Description and Brand Names
Información sobre medicamentos proporcionada por: IBM Micromedex
US Brand Name
Hematopoietic progenitor cells, cord blood is used for blood cell transplantation procedures in patients with disorders that affect blood production. This medicine is derived from human blood that is collected from the umbilical cord and placenta. The hematopoietic progenitor cells go to the bone marrow where they become red blood cells, white blood cells, or platelets. These cells enter the blood stream and help restore low blood counts in patients with blood disorders.
This medicine is to be given only by or under the immediate supervision of your doctor.
In deciding to use a medicine, the risks of taking the medicine must be weighed against the good it will do. This is a decision you and your doctor will make. For this medicine, the following should be considered:
Tell your doctor if you have ever had any unusual or allergic reaction to this medicine or any other medicines. Also tell your health care professional if you have any other types of allergies, such as to foods, dyes, preservatives, or animals. For non-prescription products, read the label or package ingredients carefully.
Appropriate studies performed to date have not demonstrated pediatric-specific problems that would limit the usefulness of hematopoietic progenitor cells, cord blood in children.
Although appropriate studies on the relationship of age to the effects of hematopoietic progenitor cells, cord blood have not been performed in the geriatric population, no geriatric-specific problems have been documented to date. However, elderly patients are more likely to have age-related liver, kidney, or heart problems, which may require caution in patients receiving this medicine.
Information about this hematopoietic-progenitor-cells-cord-blood-intravenous-route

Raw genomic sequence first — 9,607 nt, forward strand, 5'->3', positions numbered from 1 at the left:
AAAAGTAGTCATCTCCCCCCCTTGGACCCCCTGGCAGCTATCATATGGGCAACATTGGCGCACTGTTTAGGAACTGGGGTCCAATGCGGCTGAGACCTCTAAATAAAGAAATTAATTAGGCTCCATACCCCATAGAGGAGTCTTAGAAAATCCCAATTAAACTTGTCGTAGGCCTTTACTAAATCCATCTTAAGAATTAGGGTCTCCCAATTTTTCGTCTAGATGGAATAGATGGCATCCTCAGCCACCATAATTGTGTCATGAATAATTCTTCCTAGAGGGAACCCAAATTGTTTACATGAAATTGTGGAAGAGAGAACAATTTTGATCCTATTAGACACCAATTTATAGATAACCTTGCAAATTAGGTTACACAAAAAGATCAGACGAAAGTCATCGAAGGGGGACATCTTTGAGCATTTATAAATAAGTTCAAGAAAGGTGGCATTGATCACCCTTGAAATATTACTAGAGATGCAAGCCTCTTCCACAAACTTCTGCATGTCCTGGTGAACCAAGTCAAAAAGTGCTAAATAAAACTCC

||Animal studies have shown an adverse effect and there are no adequate studies in pregnant women OR no animal studies have been conducted and there are no adequate studies in pregnant women.
There are no adequate studies in women for determining infant risk when using this medication during breastfeeding. Weigh the potential benefits against the potential risks before taking this medication while breastfeeding.
Although certain medicines should not be used together at all, in other cases two different medicines may be used together even if an interaction might occur. In these cases, your doctor may want to change the dose, or other precautions may be necessary. Tell your healthcare professional if you are taking any other prescription or nonprescription (over-the-counter [OTC]) medicine.
Certain medicines should not be used at or around the time of eating food or eating certain types of food since interactions may occur. Using alcohol or tobacco with certain medicines may also cause interactions to occur. Discuss with your healthcare professional the use of your medicine with food, alcohol, or tobacco.
Other Medical Problems
The presence of other medical problems may affect the use of this medicine. Make sure you tell your doctor if you have any other medical problems, especially:
Allergy to antibiotics (eg, amoxicillin, ciprofloxacin, penicillin, Augmentin®, Bactrim®, Septra®), history of—Use with caution. May cause side effects to become worse.
Allergy to dextran 40 or
Allergy to dimethyl sulfoxide (DMSO) or
Allergy to hydroxyethylstarch or
Allergy to plasma proteins—Should not be used in patients with these conditions.